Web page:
Mind-Body and Immune System Studies

The field of psychoneuroimmunology (“psycho” for psychology; “neuro” for neurology, or nervous system; and “immunology” for immunity) began in 1964 after George Solomon a psychiatrist saw that rheumatoid arthritis worsened when people were depressed and this led him to investigate the impact of emotions on inflammation and immune function in general.

In the 1960s and early 1970s, a physician named Herbert Benson, who coined the term “relaxation response”, studied the effects of meditation on blood pressure. Further understanding of how the mind/body link came in 1975, when psychologist Robert Ader showed that mental and emotional cues affect immunity.

In 1989, a study by David Spiegel, M.D. at Stanford University School of Medicine dramatically demonstrated the power of the mind to heal. Taking 86 women with late-stage breast cancer, half received standard medical care while the other half received the standard care plus weekly support sessions in which the women were able to share both their grief and their triumphs. Spiegel discovered that the women who participated in the social support group lived twice as long as the women who did not. A similar study in 1999 showed that in breast cancer patients, helplessness and hopelessness are linked to lesser chances of survival.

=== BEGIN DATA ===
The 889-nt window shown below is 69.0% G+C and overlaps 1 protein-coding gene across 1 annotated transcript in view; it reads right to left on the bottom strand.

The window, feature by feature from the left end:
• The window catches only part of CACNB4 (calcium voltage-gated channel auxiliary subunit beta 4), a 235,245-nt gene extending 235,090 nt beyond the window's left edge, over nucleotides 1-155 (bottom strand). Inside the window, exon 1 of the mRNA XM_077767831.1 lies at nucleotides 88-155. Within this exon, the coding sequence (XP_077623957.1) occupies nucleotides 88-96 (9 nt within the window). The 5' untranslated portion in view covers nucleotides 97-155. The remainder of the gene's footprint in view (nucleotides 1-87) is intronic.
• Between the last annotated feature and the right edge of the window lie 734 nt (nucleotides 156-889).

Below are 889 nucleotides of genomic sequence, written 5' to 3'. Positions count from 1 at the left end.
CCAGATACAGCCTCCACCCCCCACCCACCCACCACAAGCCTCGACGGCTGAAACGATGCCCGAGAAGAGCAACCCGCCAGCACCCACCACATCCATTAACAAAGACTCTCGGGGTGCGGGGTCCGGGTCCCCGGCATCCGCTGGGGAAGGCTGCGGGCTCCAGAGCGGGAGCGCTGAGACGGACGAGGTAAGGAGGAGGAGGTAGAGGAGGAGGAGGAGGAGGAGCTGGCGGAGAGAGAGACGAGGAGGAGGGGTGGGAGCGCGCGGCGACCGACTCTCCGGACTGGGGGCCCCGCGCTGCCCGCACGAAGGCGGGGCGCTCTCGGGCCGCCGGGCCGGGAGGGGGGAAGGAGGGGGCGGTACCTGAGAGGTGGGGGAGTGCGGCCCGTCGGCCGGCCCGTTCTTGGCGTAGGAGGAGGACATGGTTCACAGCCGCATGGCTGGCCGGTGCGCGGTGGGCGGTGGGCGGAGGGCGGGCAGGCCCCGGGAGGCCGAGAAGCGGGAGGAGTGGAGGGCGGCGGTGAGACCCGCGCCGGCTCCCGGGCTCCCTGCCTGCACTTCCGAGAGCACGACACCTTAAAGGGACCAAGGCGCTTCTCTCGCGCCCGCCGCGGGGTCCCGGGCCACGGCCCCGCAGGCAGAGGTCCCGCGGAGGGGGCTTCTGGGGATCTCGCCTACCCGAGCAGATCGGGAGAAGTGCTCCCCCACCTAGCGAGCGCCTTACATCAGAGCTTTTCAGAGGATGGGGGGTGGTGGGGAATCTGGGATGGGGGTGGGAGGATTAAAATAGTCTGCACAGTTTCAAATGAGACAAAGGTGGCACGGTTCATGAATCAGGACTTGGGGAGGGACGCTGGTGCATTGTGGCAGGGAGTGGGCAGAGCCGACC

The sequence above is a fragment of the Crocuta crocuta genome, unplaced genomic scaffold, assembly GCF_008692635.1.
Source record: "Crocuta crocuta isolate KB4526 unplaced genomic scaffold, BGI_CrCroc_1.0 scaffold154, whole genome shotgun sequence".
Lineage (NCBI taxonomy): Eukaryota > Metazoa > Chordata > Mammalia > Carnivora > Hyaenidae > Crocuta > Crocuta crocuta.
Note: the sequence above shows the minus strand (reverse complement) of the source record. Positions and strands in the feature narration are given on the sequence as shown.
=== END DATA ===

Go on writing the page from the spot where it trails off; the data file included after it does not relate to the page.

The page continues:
Many recent studies also document the effect of meditation on mood and symptoms in people with different types of conditions (such as high blood pressure, irritable bowel syndrome, and cancer) as well as improve quality of life. Today, there is renewed interest in age-old traditions such as yoga and meditation. No longer viewed with suspicion, mind/body workshop techniques are now becoming integral parts of holistic care for those with cancer and other life threatening conditions.

How Caregivers Immune System is Weakened

A study by scientists at Ohio State University suggests that the chronic stress of Care-giving affects a critical pathway in the immune system in the long term. This results in chronic health problems like heart disease, arthritis, type 2 diabetes and certain cancers. They also found that their reduced immunity continued even long after they ceased to be Carers. So Care-giving may have important implications for future health. Follow the link for more information on courses designed by Gillian specifically for Carers